I think that is pretty cool. We've discussed changing it a little, including more pecans and a bit more maple syrup... but here you go. A first look at something I helped inspire :0)
It totally made my day!
**note: I completely understand that silken tofu isn't everyone's idea of a great dessert, so no worries if this entry doesn't rock your boat. But I do hope that my enthusiasm made you smile. Just a little :0)
Wednesday, April 14, 2010
This is it... in a couple of hours I'll be on the plane, headed for Montréal and then on to Ottawa. We spent my final night in Bordeaux; the plan was to go out to dinner and then go dancing. That was the plan until my body decided to revolt. It seems that 8 days of excess desserts, dairy, wine and uber rich food finally got to me. You see, I felt that since I had gotten through all my other indulgences, a final dinner of pizza wouldn't hurt. Was I ever wrong!
Pizza is to France what curries are to England; you find a pizzeria everywhere you look (yes, even Eymet has one): therefore, into the pizzeria we went. Sigh - a vegetarian pizza with goat cheese only. DELISH! Thin crust, perfectly cooked, lovely, melted, gooey cheese... sigh (I will admit that it was much better than the pizza I had in Italy the summer before). And then... well, my evening was over. I made it out to a super cool bar but ended up grabbing the tram back to my room at the Quality Inn (gotta love trams).
So I wake up feeling a million times better than when I went to bed; all packed and ready to do a final exploration before heading to the airport. First on the agenda - my final pain au chocolat. I can't leave Bordeaux without indulging in one more pastry... we wander the streets and end up in the BEST PÂTISSERIE ever. Seriously. I have the flakiest, buttery, fluffy pain au chocolat; Julie opts for an apricot croissant. Both pastries are worthy of a double sigh. They serve a pretty terrific café au lait too. Overall... a great way to start the day.
That leaves me with a final 40 minutes before I have to get into the car... so off we go and end up in another French Market!!!! It is beautiful. If you've ever been to the Atwater market in Montréal, think that... only bigger and better. Fish, sausages, vegetables, herbs, dried fruit... and obviously cheese everywhere we turn. I wish I could share pictures with you... but I've already packed my camera (I know. Lesson learned. Promise) so you'll just have to take my word for it. It is wonderful.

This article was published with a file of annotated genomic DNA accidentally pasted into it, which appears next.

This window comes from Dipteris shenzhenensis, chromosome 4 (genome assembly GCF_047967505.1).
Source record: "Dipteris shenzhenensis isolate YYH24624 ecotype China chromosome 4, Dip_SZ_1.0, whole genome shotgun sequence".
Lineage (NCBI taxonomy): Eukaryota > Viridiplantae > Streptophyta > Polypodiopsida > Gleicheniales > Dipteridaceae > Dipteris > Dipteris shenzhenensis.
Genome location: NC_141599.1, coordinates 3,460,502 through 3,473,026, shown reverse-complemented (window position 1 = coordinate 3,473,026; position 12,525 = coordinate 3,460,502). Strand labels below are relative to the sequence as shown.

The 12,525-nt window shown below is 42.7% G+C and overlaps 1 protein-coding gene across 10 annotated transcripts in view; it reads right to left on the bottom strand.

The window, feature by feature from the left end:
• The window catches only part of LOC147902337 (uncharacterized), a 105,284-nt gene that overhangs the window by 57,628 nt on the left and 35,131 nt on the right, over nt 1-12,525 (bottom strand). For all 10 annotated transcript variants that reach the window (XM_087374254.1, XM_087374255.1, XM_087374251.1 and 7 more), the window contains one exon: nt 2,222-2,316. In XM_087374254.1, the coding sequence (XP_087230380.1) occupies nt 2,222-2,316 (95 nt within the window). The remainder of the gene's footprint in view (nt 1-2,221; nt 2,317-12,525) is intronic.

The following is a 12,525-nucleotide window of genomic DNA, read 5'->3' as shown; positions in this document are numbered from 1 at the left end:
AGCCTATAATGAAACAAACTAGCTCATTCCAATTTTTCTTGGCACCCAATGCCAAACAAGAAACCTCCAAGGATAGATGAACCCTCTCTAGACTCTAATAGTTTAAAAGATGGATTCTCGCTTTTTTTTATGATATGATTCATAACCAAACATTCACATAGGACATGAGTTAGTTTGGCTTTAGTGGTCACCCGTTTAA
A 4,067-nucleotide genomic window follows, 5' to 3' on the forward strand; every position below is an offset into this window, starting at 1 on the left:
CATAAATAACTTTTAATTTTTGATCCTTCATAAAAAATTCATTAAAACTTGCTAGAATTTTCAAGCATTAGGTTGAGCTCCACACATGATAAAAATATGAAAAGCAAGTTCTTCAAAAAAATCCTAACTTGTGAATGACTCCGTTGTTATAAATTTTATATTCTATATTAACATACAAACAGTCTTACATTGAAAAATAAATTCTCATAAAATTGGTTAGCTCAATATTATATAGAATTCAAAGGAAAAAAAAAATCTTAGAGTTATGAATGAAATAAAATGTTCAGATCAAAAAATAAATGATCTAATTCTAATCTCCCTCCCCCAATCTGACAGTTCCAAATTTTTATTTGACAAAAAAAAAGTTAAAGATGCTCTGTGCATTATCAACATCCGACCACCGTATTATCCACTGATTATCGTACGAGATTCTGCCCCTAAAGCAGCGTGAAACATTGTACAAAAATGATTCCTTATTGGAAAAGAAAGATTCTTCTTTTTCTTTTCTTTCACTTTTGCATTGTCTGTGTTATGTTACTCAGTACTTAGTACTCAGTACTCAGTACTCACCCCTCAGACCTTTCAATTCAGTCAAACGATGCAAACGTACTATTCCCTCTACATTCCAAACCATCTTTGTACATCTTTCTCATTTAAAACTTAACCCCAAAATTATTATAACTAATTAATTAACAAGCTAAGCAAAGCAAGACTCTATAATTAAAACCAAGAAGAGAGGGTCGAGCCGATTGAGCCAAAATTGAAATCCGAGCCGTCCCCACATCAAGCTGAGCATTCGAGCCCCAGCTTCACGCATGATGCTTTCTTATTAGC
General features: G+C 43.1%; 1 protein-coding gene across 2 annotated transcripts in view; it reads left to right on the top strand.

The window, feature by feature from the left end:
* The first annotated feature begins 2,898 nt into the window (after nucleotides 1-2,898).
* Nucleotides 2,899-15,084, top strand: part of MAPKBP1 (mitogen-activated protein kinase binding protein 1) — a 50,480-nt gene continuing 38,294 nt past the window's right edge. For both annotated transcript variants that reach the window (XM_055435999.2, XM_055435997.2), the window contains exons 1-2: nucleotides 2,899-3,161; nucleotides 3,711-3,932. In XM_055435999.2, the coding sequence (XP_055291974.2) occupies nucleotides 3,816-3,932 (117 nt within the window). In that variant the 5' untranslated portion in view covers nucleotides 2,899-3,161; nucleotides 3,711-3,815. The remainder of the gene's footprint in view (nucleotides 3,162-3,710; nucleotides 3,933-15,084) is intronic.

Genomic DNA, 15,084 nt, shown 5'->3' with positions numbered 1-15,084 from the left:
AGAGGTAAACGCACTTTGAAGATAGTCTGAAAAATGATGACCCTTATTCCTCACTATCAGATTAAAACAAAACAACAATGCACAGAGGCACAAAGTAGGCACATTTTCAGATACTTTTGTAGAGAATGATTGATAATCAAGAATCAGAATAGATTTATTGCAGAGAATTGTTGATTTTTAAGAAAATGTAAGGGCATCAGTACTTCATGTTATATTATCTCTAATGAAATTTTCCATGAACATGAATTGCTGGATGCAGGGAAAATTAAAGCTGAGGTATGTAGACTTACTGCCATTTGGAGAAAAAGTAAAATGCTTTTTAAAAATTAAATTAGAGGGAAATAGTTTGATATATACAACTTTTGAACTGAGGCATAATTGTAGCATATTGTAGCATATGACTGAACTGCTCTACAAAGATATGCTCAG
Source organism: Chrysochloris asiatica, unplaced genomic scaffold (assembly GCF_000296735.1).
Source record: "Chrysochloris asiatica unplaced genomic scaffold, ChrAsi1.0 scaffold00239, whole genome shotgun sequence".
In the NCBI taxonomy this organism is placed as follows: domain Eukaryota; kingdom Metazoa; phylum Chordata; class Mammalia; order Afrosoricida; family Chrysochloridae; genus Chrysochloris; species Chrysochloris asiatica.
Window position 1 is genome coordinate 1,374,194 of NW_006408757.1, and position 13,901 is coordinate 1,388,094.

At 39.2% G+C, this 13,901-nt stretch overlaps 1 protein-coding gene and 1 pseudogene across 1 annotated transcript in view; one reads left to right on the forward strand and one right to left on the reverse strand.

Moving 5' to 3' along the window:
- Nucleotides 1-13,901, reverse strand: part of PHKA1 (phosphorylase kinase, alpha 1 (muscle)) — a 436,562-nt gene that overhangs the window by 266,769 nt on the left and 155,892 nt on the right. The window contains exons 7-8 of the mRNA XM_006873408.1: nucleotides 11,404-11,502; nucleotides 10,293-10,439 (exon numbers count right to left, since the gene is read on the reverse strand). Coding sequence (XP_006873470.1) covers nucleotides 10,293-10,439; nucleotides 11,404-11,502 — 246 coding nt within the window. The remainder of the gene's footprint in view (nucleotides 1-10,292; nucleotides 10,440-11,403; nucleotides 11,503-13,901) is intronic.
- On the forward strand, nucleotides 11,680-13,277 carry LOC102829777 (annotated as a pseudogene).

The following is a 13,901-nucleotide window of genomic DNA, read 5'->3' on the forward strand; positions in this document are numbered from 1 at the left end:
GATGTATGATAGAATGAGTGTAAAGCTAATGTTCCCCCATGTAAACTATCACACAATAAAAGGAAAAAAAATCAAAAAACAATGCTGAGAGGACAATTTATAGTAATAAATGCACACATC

I'm off to the airport with a box of macarons - this I do have a picture of. They are from Ladurée Paris: raspberry-chocolate, chocolate, caramel with fleur de sel, and pistachio. Aren't they lovely? They taste as good as they look too :0) The cookies are baked perfectly; crispy on top but airy in the centre. And the fillings?! Oh my!!! They just ooze out of the cookies, forcing you to catch the excess with your finger and then lick it up. The best part... I get to use my new straw panier as my sac à main on the plane... how great is that!
Au revoir France and thank you for a lovely stay... oh, and Julie, thanks for being the hostess with the mostess!
À la prochaine!
Tuesday, April 13, 2010
This is it... my final full day in France. The day was planned: depart Eymet, head for Saint- Émilion, hopefully not get lost, depart Saint-Émilion for Bordeaux, again, hopefully not get lost. You see, much of my week was spent in the car, attempting to read a map (I still can't) and direct Julie in the right direction. Thanks to properly marked roundabouts (my new favourite thing) we found our way quite easily most of time... but venturing out on an adventure knowing you are likely to get lost adds a little bit of stress to the upcoming ride. But back to my final adventure; Saint-Émilion.
Saint-Émilion is absolutely, breathtakingly beautiful. A world heritage site, we park the car at the bottom of the hill and climb up the steep and narrow streets until we reach the top and look into the horizon; the views of the countryside and vineyards surrounding Saint-Émilion was well worth the exertion. That, and the prospect of tasting some good, local wine.